“Imagine cities that feed their own inhabitants. Imagine communities that are connected by farms. Imagine knowing your farmer and knowing your food.” This is the vision of Mohamed Hage, founder and CEO of the Montreal-based rooftop farming company Lufa Farms, articulated during his 2012 TEDx Talk. Hage is a pioneer in the rooftop farming industry, pushing the limits of skyline hydroponics to cultivate as much food as possible directly in the heart of cities. What’s his secret? Unparalleled business sense.
Lufa Farms grows roof-fresh produce in two locations: a 32,000 square foot (0.7 acre) greenhouse in Montreal’s Ahuntsic neighborhood and a 43,000 (1.0 acre) greenhouse in neighboring Laval, Quebec. The farms opened for business in 2011 and 2013, respectively, after several years of planning and development. Hage partnered with several hotshots to create the company’s leadership team. Each brings a unique suite of skills to the table, thereby fostering a robust group of leaders. Lauren Rathmell, a trained biochemist, serves as Lufa Farm’s greenhouse director; Yahya Badran, owner of a construction company, is the director of engineering; and Kurt Lynn, a local entrepreneur, serves as the company’s advisor. Together with Hage the team has successfully grown Lufa Farms to feed approximately 6,500 Québécois year-round through a distribution model akin to a CSA (community supported agriculture) crossed with online shopping. The business has been so successful, in fact, that Hage is evaluating new farm locations within Quebec, Ontario and the northeastern U.S.
Financing a commercial-scale, hydroponic rooftop farm is not cheap. Ventures such as Hage’s may cost upwards of $70 per square foot to construct, putting the price tag for one farm in the millions. Investing in this scale of business means that for starers, each farm must be located near potential customers (thus is born the pun, “putting your money where the mouths are”). After selecting these hyper-local locations, Lufa Farms takes the next step by securing subscribers, or customers who buy 12-weeks of farm-fresh groceries delivered weekly to drop-off points. Operating under a subscription model is a slick business move on Hage’s part; one that provides a more accurate prediction of revenue compared to a farm that relies upon single purchases and is subject to market price fluctuations.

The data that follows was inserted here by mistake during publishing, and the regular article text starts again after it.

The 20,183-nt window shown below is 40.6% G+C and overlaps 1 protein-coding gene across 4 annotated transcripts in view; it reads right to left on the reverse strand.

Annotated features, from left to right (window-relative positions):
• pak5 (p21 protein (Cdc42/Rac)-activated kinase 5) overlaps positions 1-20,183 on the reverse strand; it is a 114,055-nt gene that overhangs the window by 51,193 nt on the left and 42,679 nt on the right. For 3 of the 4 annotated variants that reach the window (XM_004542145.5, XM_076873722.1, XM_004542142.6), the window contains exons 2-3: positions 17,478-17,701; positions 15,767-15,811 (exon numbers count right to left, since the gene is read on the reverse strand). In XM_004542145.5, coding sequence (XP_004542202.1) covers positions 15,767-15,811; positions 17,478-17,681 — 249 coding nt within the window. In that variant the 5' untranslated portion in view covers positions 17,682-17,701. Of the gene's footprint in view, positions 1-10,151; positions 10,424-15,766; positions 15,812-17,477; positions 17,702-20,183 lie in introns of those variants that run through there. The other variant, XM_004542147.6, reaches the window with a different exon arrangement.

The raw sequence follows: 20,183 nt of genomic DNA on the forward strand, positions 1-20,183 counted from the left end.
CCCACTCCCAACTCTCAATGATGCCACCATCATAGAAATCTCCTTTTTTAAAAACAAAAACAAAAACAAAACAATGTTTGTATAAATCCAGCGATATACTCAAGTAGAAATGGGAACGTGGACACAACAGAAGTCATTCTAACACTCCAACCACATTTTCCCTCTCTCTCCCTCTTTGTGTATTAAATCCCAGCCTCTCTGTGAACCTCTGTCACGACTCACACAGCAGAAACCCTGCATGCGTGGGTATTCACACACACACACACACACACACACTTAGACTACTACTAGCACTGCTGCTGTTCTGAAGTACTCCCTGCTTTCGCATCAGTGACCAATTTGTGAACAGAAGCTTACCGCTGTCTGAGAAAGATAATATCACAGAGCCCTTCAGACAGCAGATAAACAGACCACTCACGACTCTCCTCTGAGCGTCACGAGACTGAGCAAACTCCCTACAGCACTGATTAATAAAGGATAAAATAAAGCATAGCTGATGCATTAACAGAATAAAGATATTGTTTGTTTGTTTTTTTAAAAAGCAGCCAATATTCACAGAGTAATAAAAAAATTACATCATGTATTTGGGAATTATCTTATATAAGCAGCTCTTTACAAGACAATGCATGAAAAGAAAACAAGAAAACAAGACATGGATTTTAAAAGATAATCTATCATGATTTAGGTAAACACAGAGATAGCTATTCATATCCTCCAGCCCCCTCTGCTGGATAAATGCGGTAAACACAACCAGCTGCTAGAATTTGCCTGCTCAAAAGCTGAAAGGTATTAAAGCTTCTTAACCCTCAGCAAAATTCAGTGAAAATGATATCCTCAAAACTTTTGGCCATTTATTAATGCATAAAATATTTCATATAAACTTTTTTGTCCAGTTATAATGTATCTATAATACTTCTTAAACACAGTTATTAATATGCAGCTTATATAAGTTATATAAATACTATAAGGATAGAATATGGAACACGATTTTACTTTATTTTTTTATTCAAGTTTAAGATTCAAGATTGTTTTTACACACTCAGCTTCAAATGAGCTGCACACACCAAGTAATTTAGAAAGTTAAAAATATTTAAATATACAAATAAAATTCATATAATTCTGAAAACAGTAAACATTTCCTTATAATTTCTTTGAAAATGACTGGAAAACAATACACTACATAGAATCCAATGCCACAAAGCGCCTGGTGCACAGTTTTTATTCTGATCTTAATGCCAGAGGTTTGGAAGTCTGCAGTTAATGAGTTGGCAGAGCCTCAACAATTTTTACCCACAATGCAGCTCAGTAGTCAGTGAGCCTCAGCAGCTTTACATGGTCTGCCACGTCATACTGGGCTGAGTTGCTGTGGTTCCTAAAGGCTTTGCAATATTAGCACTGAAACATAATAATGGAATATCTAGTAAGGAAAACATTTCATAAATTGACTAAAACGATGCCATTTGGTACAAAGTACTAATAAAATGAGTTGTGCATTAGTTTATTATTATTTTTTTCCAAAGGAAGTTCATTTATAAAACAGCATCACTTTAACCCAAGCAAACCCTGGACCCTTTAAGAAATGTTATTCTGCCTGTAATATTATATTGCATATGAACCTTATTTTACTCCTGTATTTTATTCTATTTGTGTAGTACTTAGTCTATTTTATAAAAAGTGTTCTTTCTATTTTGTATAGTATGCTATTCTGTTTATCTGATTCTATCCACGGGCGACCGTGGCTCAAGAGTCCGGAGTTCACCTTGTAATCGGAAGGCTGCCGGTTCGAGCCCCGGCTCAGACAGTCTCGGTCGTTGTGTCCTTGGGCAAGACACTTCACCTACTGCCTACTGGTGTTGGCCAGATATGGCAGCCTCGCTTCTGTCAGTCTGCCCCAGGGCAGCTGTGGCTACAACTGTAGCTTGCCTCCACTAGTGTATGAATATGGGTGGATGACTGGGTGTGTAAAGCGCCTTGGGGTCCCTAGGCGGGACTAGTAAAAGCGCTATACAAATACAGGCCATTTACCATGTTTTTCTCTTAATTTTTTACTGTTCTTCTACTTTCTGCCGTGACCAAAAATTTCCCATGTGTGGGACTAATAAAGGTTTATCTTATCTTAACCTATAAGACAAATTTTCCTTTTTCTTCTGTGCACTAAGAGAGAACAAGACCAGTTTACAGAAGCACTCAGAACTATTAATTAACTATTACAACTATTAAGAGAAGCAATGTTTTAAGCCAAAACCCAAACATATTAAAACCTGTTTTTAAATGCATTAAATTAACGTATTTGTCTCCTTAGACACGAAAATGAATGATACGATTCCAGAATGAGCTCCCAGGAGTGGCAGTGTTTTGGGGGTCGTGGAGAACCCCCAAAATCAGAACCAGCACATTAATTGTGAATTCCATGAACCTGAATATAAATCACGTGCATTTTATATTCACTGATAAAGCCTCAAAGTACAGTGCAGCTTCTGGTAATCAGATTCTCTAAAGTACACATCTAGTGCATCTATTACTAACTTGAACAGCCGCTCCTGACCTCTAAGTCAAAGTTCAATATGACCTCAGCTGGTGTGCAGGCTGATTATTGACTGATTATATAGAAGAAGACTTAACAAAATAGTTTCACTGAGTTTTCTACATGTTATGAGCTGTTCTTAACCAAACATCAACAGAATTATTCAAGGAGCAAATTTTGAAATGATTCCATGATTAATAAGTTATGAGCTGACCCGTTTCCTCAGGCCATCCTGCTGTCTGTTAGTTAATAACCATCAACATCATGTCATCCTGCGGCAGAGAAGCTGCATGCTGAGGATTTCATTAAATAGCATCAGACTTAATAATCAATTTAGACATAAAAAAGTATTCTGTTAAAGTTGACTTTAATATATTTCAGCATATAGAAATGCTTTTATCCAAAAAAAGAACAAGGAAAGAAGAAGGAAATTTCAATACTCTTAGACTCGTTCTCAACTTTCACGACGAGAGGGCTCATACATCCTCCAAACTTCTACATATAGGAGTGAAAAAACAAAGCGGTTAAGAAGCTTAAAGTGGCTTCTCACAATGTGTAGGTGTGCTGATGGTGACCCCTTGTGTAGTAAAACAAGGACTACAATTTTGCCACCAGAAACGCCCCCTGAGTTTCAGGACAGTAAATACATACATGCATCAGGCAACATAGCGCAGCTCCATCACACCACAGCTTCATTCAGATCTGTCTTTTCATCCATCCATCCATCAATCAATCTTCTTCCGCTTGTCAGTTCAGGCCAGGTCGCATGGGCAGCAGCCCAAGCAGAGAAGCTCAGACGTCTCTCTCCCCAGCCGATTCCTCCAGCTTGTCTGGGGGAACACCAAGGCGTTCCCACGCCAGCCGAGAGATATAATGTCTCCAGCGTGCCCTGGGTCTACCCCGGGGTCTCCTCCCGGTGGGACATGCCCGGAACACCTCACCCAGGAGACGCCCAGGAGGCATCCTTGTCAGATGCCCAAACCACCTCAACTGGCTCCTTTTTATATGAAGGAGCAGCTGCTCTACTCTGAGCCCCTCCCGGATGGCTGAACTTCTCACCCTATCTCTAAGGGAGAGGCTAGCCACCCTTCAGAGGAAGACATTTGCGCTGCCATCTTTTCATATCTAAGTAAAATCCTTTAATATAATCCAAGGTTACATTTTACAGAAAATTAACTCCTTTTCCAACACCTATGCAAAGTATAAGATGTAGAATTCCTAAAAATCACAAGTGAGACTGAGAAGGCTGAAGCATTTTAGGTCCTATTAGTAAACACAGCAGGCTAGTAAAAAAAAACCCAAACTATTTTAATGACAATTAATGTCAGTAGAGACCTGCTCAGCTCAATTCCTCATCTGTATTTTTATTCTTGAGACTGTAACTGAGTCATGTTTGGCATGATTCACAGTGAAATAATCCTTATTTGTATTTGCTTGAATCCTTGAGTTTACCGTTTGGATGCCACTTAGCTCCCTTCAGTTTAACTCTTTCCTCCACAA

Another key to Lufa Farms’ success is the company’s effective use of technology. From programming each greenhouse’s micro-climates to innovating iPad apps for the farmers and creating an online Marketplace for customers, Lufa Farms is dialed in to the tech world. This successful integration comes as no surprise, as Hage, is a self-described “technology geek” according to a 2013 interview. Before delving into the creation of Lufa Farms, Hage founded Cypra Media, which is now a major email service provider in Canada.
Lufa Farms’ success serves as a shining example of healthy farming practices combined with business know-how. Lufa Farms also reminds us that our own farming businesses cannot be sustainable for the long-term without satisfying the triple bottom line: people, planet and profit.